AN 18-YEAR-old who says he dropped out of school after the pandemic hit, as he has not been doing any online schooling, now has a criminal record for burglarising a family member’s home.
The youngster was imprisoned pending his sentence, which will be handed down today, October 1, at the Kingstown Magistrate’s Court(KMC).
Lydon Bynoe of Old Montrose said on Monday, September 27, that he is guilty of, on September 24, at Old Montrose, entering the dwelling house of Charmine Bynoe as a trespasser, stealing her green purse valued at $60, which contained $67 dollars in coins.
According to investigations, Charmine, who is the defendant’s cousin, lives on the same property as Lydon. However, they live in separate homes.
Last Friday, September 24, at 7:30 a.m, Charmine left her home secured and the purse in her bedroom. At 1:50 p.m she received a phone call informing her that her cousin had been seen going through her bedroom window and emerging through it again. When she arrived, Charmine discovered that her purse was missing.
During the following weekend the police took the young man into custody and executed a search warrant at his home and premises. They did not find anything. After an interview, Lydon took them to a nearby house and shortcut where he had thrown the purse. However, the contents of the purse were not found.
A written statement was given by the 18-year-old admitting to the offence.
The court on occasion asks offenders questions to ascertain certain information before sentencing.
In this case, Senior Magistrate Rickie Burnett, having heard the defendant’s age, inquired whether he had gone to a Secondary School. It is not uncommon that persons coming before the court inform that they dropped out of school as a minor.
At first Lydon said that he dropped out of school at form 4. He explained, “School ain bin keeping” clarifying, “How the Corona I never go back school.”
When the COVID-19 pandemic began to take the world by storm in early 2020, face-to-face learning became something that was impossible. Schools all across the globe adapted by settling for online classes/assignments.
The 2021/2022 school year was tentatively set to commence October 4, with face-toface learning, but a high rise of COVID-19 positive cases has pressured authorities to make adjustments.
The Senior Magistrate told the defendant that there was online schooling taking place, to which the teen responded that he “Never do that.”
“I’m aware that some students who were in school have not been participating in online school so I mean that’s it for some of them…,” the Judicial
Officer contemplated. “…There have some students who are not really accessing the online classes and that is a reality it seems.”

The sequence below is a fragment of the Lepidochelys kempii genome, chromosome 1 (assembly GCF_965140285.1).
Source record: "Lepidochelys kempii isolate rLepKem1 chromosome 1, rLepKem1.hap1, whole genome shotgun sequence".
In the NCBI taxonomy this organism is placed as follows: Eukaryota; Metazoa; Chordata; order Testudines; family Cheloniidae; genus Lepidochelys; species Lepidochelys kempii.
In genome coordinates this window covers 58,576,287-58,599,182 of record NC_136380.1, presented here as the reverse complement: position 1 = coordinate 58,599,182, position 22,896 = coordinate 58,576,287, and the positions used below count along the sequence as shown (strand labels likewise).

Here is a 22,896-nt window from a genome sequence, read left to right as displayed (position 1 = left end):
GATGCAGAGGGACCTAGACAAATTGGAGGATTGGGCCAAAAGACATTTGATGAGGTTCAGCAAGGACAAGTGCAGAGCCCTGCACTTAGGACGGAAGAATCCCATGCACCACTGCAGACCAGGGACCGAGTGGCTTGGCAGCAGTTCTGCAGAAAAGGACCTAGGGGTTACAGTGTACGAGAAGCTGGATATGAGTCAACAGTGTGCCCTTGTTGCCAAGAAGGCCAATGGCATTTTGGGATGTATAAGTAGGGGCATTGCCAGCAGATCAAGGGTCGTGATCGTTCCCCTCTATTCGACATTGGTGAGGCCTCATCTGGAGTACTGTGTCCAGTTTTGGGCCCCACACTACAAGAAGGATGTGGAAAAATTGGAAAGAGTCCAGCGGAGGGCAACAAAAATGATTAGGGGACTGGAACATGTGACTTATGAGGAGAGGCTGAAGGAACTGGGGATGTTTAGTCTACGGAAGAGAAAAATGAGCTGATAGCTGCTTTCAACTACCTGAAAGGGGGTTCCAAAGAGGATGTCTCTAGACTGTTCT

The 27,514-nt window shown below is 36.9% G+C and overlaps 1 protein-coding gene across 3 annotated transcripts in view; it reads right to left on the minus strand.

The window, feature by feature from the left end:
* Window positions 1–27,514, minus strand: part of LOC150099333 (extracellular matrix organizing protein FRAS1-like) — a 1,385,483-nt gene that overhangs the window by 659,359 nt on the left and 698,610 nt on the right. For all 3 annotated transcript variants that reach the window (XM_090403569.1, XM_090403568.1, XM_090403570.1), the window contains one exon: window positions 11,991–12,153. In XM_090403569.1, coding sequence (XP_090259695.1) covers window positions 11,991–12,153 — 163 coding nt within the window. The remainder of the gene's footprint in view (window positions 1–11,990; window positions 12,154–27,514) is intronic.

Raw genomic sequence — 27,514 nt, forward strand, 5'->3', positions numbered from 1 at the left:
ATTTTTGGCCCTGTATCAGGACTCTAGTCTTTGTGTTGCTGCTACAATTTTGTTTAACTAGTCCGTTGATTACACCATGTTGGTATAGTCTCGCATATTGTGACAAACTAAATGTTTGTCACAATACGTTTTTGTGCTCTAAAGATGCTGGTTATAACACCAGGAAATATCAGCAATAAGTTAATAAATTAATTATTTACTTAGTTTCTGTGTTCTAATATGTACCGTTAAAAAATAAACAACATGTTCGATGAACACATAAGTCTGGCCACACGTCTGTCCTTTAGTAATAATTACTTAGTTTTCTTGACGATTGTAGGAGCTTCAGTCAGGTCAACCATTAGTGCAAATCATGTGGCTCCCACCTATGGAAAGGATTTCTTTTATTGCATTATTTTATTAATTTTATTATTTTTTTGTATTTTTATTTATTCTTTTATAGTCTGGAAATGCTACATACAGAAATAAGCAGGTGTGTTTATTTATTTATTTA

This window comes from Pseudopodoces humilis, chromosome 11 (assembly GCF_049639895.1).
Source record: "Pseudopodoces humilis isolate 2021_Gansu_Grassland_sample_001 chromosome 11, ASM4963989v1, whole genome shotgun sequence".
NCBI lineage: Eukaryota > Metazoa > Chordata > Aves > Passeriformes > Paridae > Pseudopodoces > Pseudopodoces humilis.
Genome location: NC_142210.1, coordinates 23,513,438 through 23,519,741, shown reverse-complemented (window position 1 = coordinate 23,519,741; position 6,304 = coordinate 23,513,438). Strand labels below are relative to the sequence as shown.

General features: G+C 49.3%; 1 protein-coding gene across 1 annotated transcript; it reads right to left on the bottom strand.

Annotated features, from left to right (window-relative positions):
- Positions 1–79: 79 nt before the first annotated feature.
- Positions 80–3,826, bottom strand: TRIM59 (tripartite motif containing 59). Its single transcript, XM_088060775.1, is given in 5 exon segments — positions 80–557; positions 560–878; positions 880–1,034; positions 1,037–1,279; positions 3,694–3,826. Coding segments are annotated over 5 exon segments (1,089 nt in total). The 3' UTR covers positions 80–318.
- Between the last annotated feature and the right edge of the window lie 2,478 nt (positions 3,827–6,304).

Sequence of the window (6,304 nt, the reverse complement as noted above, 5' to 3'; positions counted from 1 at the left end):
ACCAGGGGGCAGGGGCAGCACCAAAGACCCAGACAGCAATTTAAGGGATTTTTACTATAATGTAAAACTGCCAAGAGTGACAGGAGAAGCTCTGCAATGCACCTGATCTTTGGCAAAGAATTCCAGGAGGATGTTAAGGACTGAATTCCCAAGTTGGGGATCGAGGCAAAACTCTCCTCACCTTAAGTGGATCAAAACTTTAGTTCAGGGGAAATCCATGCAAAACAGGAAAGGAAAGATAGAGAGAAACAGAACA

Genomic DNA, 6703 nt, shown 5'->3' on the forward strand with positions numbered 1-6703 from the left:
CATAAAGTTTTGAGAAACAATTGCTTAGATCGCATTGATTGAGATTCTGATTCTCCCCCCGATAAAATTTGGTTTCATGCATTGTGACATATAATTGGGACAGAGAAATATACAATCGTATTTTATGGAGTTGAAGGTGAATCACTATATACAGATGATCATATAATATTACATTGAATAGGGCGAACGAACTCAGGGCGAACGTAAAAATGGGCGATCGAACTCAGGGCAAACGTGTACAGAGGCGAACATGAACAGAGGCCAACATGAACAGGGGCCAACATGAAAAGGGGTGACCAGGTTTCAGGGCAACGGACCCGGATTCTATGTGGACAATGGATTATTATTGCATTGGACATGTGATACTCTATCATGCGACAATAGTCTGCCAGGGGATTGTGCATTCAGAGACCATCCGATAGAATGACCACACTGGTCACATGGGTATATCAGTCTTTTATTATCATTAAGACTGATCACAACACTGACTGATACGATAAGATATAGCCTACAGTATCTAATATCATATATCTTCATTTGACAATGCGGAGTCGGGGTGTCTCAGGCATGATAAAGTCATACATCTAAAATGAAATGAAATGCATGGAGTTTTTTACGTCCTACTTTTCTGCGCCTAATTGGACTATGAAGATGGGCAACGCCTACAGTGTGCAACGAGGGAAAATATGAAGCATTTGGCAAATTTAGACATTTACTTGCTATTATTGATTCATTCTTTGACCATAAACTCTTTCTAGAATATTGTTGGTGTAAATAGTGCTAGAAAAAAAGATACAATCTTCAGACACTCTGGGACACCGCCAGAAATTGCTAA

Recalling that school was supposed to begin in a week, he pondered, “What are we going to have here?”
Turning to the youngster, he questioned whether he was still enrolled at the Secondary School he had named.
“I ain really too sure yet my honour,” Lydon commented.
“As far as that answer is telling me, you are no longer in school in your mind,” Burnett said.
“No, school ain keeping,” he replied.
“I know school is not keeping face-to-face, what about the online school?” the Senior Magistrate asked. “I never, ever sign up to do that,” the defendant said.
When asked why not, the teen could not give a reason.
Considering the circumstances surrounding the burglary, the court questioned “…Why you want to burglarise your own family place? What that is about, tell me?”.
The teen claimed that they had previously accused him of theft of $700, for which he hadn’t been responsible.
“But this one was you?,” he was asked, “Yes, I telling you the honest truth,” the youngster responded.
“…I’m asking you now, what caused you or what went in to your mind to go into your own family house, remove her purse, she has $67 in coinage, you take out all the coins and maybe you converted them to paper money as they say, and you throw the purse away. What was that about. I want to know what was going on in your head…” the Magistrate queried.
The defendant maintained that it was because they had accused him previously.
The maximum prison sentence for burglary at the Higher Court level is 14 years. Lydon was asked how many of these years he wanted.
“None,” was his reply.
“…When you commit a crime, you have to be willing to suffer the consequences. You understand me?” Burnett told him.
The defendant has not been to prison before.
“..So you are going inside of one until Friday, and when you come back we will have a discussion,” Burnett told him.
Lyndon was remanded until today, October 1.